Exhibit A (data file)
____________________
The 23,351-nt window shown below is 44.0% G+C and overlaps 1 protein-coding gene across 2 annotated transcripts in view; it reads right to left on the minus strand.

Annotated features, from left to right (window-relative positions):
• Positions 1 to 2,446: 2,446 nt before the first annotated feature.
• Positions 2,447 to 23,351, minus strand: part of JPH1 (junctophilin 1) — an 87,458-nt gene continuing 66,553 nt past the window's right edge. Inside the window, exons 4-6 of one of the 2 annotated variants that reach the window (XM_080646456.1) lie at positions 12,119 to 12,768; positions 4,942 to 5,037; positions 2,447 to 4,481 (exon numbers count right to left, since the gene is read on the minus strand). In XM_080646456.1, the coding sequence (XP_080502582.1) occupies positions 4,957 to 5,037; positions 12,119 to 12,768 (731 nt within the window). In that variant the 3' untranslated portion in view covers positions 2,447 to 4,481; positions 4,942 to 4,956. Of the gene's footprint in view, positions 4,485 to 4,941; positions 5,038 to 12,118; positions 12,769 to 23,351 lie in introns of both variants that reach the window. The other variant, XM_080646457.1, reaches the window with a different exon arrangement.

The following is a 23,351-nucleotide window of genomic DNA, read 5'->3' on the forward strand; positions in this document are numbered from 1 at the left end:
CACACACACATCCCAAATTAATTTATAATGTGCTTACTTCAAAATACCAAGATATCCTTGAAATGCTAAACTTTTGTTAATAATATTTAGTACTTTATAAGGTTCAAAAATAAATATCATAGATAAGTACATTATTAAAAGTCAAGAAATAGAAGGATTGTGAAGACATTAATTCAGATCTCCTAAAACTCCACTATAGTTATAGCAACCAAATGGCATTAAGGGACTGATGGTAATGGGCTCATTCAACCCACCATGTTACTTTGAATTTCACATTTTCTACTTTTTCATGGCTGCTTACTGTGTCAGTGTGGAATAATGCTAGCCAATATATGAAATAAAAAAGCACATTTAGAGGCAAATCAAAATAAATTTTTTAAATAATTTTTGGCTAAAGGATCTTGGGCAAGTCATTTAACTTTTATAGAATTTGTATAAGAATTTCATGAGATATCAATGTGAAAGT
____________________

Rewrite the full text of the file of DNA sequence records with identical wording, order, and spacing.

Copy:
The 23,351-nt window shown below is 44.0% G+C and overlaps 1 protein-coding gene across 2 annotated transcripts in view; it reads right to left on the minus strand.

Annotated features, from left to right (window-relative positions):
• Positions 1 to 2,446: 2,446 nt before the first annotated feature.
• Positions 2,447 to 23,351, minus strand: part of JPH1 (junctophilin 1) — an 87,458-nt gene continuing 66,553 nt past the window's right edge. Inside the window, exons 4-6 of one of the 2 annotated variants that reach the window (XM_080646456.1) lie at positions 12,119 to 12,768; positions 4,942 to 5,037; positions 2,447 to 4,481 (exon numbers count right to left, since the gene is read on the minus strand). In XM_080646456.1, the coding sequence (XP_080502582.1) occupies positions 4,957 to 5,037; positions 12,119 to 12,768 (731 nt within the window). In that variant the 3' untranslated portion in view covers positions 2,447 to 4,481; positions 4,942 to 4,956. Of the gene's footprint in view, positions 4,485 to 4,941; positions 5,038 to 12,118; positions 12,769 to 23,351 lie in introns of both variants that reach the window. The other variant, XM_080646457.1, reaches the window with a different exon arrangement.

The following is a 23,351-nucleotide window of genomic DNA, read 5'->3' on the forward strand; positions in this document are numbered from 1 at the left end:
CACACACACATCCCAAATTAATTTATAATGTGCTTACTTCAAAATACCAAGATATCCTTGAAATGCTAAACTTTTGTTAATAATATTTAGTACTTTATAAGGTTCAAAAATAAATATCATAGATAAGTACATTATTAAAAGTCAAGAAATAGAAGGATTGTGAAGACATTAATTCAGATCTCCTAAAACTCCACTATAGTTATAGCAACCAAATGGCATTAAGGGACTGATGGTAATGGGCTCATTCAACCCACCATGTTACTTTGAATTTCACATTTTCTACTTTTTCATGGCTGCTTACTGTGTCAGTGTGGAATAATGCTAGCCAATATATGAAATAAAAAAGCACATTTAGAGGCAAATCAAAATAAATTTTTTAAATAATTTTTGGCTAAAGGATCTTGGGCAAGTCATTTAACTTTTATAGAATTTGTATAAGAATTTCATGAGATATCAATGTGAAAGT